Facial recognition has been around for a while. At first and for a long time, it was only used for auto-tagging familiar faces on social media and in photo albums. Meanwhile, security agencies and law enforcement found that it could become an invaluable tool in their ongoing battle against crime fueling its development, to the dismay of civil liberties organisation. But it is not until very recently that the field has discovered that it could bring much more, in the form of hard advertising cash.
As the social media audience matures, so does its management of privacy. Current users, unlike its first generation, are now accurately aware that not everything they do, think, or enjoy should be food for sharing online. Partly thanks to revelation from Snowden ( 30% of adults have taken at least one step to hide information from the government since his revelation) and mostly because of targeted advertising, there is an overall restraint in what they share. And that is an issue for social media platforms and their clients, advertisers.
People do not auto-censure their photographs as much. Especially on sites like Instagram or Snapchat where it is pretty much the only means of communication. Excited by the possibility of generating large amount social validation, user post photos more freely than any type of text. They also assume that they are better protected against any form of snooping. Thus, they share a lot of their off-line social interactions: where we are, what we are doing and with whom. The latter is what interests researchers. Because friends and families are the number one buying trigger, by far: 92 percent of people trust recommendations from friends and family more than all other forms of marketing. Thus, if a platform knows who they are, they can target you better. Steps-in face recognition. No longer do the platforms need to wait for you to manually identify individuals – why would you? after all you know who they are– they can do it on their own ( Facebook’s Deepface is 97% accurate), either publically or in the background. They can even automatically identify their age. And after the repeated appearance of the same individuals, it becomes easy to know who your influencers are: You’ve been mapped.
Between you and the world
If that wasn’t enough, add a layer of content recognition, and your existence is now also linked to objects that you seem to interact frequently with. That is information advertisers love to know.
But face recognition is only part of the equation to solve the mystery of users. Recently, thrives have been made in the field of emotion analysis. By reading expressions on faces, even micro expressions invisible to the human eye, machines can accurately detect a wide variety of human emotions. They can thus link objects, location and other human beings with the emotion they trigger in you. Knowing, for example, that a beach location has you in a happy mood 90% of the time is invaluable information for anyone wanting to sell beach vacations. Or detecting that one friend seems to appear overwhelmingly in photos where you express peacefulness is key to selling you well, pretty much anything.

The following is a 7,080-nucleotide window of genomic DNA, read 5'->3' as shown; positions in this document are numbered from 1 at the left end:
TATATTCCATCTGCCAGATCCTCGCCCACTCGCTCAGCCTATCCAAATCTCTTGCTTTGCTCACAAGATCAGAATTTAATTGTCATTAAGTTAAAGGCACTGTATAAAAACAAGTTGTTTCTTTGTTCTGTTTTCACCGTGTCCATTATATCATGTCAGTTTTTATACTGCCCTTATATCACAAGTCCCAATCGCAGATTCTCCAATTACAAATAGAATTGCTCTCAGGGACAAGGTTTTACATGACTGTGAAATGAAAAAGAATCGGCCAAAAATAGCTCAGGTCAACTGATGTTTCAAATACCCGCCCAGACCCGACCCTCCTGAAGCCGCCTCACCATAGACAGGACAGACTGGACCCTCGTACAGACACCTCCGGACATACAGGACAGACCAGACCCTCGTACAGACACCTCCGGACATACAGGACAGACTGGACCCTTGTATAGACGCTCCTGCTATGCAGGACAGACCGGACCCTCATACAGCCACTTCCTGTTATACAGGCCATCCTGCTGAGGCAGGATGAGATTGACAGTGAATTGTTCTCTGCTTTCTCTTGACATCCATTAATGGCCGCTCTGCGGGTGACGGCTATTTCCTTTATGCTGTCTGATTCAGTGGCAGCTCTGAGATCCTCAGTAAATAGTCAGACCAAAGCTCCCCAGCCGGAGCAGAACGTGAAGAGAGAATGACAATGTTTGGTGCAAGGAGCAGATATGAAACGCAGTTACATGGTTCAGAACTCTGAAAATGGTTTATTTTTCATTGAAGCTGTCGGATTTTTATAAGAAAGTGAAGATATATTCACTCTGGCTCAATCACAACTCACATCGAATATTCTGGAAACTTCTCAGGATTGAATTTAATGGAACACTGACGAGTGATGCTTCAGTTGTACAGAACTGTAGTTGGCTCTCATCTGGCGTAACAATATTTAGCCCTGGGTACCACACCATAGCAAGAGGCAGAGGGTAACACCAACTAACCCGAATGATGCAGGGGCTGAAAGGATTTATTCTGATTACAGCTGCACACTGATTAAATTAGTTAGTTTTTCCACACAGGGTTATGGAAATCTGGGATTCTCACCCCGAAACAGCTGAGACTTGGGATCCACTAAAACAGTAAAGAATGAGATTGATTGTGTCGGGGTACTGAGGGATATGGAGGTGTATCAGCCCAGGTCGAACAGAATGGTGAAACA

Besides social media, emotion analysis is already being used to monitor focus groups and starting to be implemented in stores, gaming devices and amusement parks to better intensify your experience. A new report from Transparency Market Research estimates that the facial analytics market is set to reach nearly $2.7 billion by 2022.
Opening the gateway
And what you like is where you will spend your money. Learning who you hang out with and what you are feeling provides a wealth of information far beyond any hashtag, caption or comments. It is unfiltered, unedited data on an individual’s life that can quickly deliver actionable patterns for marketers. Via the combination of face detection, face recognition, emotion analysis and content recognition, benign photographs are now delivering high-level data to marketers wishing to deliver more accurate messaging. Consumers do not seem entirely against it: A First Insight survey found that 55 percent said they would be open to the technology if they knew a benefit was associated with it, such as discounts.
Author: Paul Melcher
Paul Melcher is the founder of Kaptur. He is an entrepreneur, advisor, consultant with a strong background in licensing, copyright, sales, marketing and technology with more than 20 years experience in developing world-renowned photo based companies with two successful exits. Named one of the “100 most influential people in photography” by American Photo magazine.